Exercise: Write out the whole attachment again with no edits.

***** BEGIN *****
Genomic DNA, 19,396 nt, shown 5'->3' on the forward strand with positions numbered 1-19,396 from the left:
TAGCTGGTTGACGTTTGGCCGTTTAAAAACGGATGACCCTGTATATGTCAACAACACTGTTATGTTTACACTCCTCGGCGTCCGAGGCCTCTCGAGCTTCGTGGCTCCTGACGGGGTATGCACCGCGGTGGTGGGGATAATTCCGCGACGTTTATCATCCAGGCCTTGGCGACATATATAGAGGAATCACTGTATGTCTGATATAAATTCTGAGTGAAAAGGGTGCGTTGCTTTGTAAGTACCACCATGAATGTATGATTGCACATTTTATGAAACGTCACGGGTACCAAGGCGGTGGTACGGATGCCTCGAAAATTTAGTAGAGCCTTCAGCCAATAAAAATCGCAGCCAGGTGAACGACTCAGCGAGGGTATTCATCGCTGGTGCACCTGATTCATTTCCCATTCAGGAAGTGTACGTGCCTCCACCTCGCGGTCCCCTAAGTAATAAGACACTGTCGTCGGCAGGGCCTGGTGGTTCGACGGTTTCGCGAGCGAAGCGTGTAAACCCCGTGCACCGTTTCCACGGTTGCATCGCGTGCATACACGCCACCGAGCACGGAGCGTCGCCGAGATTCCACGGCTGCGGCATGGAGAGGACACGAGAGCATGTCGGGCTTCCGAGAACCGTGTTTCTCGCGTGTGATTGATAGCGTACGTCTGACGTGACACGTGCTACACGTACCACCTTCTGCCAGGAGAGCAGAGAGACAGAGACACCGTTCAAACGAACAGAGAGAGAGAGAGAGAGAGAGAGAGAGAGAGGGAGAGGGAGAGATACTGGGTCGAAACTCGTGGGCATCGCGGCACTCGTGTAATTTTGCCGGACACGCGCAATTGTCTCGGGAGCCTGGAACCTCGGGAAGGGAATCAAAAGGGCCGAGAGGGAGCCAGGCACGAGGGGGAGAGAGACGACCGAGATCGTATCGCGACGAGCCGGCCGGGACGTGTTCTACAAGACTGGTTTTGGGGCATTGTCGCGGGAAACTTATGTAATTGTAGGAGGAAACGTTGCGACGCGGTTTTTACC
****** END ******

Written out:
Genomic DNA, 19,396 nt, shown 5'->3' on the forward strand with positions numbered 1-19,396 from the left:
TAGCTGGTTGACGTTTGGCCGTTTAAAAACGGATGACCCTGTATATGTCAACAACACTGTTATGTTTACACTCCTCGGCGTCCGAGGCCTCTCGAGCTTCGTGGCTCCTGACGGGGTATGCACCGCGGTGGTGGGGATAATTCCGCGACGTTTATCATCCAGGCCTTGGCGACATATATAGAGGAATCACTGTATGTCTGATATAAATTCTGAGTGAAAAGGGTGCGTTGCTTTGTAAGTACCACCATGAATGTATGATTGCACATTTTATGAAACGTCACGGGTACCAAGGCGGTGGTACGGATGCCTCGAAAATTTAGTAGAGCCTTCAGCCAATAAAAATCGCAGCCAGGTGAACGACTCAGCGAGGGTATTCATCGCTGGTGCACCTGATTCATTTCCCATTCAGGAAGTGTACGTGCCTCCACCTCGCGGTCCCCTAAGTAATAAGACACTGTCGTCGGCAGGGCCTGGTGGTTCGACGGTTTCGCGAGCGAAGCGTGTAAACCCCGTGCACCGTTTCCACGGTTGCATCGCGTGCATACACGCCACCGAGCACGGAGCGTCGCCGAGATTCCACGGCTGCGGCATGGAGAGGACACGAGAGCATGTCGGGCTTCCGAGAACCGTGTTTCTCGCGTGTGATTGATAGCGTACGTCTGACGTGACACGTGCTACACGTACCACCTTCTGCCAGGAGAGCAGAGAGACAGAGACACCGTTCAAACGAACAGAGAGAGAGAGAGAGAGAGAGAGAGAGAGAGGGAGAGGGAGAGATACTGGGTCGAAACTCGTGGGCATCGCGGCACTCGTGTAATTTTGCCGGACACGCGCAATTGTCTCGGGAGCCTGGAACCTCGGGAAGGGAATCAAAAGGGCCGAGAGGGAGCCAGGCACGAGGGGGAGAGAGACGACCGAGATCGTATCGCGACGAGCCGGCCGGGACGTGTTCTACAAGACTGGTTTTGGGGCATTGTCGCGGGAAACTTATGTAATTGTAGGAGGAAACGTTGCGACGCGGTTTTTACC